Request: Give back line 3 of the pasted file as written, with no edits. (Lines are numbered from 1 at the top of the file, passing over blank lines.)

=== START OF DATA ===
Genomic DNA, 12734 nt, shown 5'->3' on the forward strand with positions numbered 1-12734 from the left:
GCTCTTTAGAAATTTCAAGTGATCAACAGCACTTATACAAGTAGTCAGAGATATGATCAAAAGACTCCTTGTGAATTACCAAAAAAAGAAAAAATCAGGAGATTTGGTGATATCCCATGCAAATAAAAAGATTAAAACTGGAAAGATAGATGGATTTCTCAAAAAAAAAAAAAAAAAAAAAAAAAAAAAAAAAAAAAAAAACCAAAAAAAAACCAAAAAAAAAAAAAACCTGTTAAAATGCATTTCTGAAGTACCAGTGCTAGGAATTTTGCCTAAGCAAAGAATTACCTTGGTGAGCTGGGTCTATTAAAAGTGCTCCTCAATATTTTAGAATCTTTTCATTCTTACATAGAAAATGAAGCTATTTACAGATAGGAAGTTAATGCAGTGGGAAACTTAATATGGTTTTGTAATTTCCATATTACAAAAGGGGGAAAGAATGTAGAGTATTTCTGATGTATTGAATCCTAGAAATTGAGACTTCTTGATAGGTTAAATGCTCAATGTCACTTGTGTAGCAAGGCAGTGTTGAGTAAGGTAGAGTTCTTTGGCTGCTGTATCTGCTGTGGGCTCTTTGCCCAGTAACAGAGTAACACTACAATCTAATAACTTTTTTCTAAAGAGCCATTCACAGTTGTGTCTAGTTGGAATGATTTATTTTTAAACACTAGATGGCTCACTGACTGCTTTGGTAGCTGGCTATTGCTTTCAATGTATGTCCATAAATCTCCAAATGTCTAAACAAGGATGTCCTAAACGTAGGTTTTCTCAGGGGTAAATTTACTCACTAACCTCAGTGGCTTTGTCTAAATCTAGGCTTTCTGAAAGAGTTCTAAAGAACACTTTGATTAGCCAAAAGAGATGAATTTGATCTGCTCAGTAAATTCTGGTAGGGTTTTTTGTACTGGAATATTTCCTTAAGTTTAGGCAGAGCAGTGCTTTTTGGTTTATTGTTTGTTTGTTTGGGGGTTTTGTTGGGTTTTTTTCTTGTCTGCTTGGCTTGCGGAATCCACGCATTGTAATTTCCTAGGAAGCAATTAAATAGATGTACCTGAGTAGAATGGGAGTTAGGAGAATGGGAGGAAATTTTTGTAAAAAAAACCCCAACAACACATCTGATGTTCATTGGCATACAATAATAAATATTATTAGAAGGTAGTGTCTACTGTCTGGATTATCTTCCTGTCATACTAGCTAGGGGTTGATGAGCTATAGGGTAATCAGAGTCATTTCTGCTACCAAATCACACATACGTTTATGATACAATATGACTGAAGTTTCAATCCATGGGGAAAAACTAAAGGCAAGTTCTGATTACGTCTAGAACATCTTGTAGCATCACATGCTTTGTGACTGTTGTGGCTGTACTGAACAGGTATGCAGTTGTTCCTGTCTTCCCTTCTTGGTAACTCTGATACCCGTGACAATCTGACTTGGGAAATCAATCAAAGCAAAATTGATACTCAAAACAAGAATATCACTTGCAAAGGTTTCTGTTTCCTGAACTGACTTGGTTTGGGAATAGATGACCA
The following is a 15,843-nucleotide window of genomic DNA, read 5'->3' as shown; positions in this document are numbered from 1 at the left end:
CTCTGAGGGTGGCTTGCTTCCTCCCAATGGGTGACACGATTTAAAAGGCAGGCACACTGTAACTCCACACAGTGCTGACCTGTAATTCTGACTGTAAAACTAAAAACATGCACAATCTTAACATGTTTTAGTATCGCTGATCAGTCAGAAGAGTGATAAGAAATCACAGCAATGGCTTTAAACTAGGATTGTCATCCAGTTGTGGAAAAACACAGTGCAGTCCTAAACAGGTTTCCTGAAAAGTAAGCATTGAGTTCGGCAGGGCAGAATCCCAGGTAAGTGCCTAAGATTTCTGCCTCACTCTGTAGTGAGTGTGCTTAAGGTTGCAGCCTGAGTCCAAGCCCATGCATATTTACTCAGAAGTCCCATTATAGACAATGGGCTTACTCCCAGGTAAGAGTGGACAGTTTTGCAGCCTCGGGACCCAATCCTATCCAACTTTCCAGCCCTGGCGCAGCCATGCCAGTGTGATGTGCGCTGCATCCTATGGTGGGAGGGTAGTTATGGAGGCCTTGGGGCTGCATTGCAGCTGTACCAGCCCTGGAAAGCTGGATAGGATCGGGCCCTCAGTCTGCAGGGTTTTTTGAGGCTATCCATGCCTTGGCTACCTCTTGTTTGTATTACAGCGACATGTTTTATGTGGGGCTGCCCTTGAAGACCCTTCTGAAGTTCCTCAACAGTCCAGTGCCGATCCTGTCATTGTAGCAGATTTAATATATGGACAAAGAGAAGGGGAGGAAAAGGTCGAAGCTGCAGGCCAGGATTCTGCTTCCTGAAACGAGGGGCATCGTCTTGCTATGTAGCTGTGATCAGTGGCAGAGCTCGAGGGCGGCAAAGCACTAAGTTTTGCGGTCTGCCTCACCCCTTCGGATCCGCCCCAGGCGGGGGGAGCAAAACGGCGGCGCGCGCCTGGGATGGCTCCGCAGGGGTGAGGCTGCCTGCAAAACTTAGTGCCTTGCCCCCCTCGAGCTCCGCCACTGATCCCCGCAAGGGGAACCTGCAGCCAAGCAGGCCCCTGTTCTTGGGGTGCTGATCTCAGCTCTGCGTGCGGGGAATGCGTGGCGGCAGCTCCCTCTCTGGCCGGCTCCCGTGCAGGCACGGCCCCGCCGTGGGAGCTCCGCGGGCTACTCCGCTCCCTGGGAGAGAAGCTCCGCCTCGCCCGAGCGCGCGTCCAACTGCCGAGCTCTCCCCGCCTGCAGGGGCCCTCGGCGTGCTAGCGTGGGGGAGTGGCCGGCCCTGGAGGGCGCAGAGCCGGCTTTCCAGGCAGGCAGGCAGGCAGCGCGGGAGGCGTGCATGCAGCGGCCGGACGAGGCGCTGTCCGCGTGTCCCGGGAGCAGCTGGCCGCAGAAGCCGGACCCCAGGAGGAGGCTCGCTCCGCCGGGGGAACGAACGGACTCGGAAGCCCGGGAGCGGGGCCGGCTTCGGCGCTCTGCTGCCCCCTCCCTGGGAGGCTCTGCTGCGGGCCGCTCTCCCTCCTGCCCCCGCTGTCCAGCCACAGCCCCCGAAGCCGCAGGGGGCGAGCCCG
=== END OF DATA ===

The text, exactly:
The following is a 15,843-nucleotide window of genomic DNA, read 5'->3' as shown; positions in this document are numbered from 1 at the left end: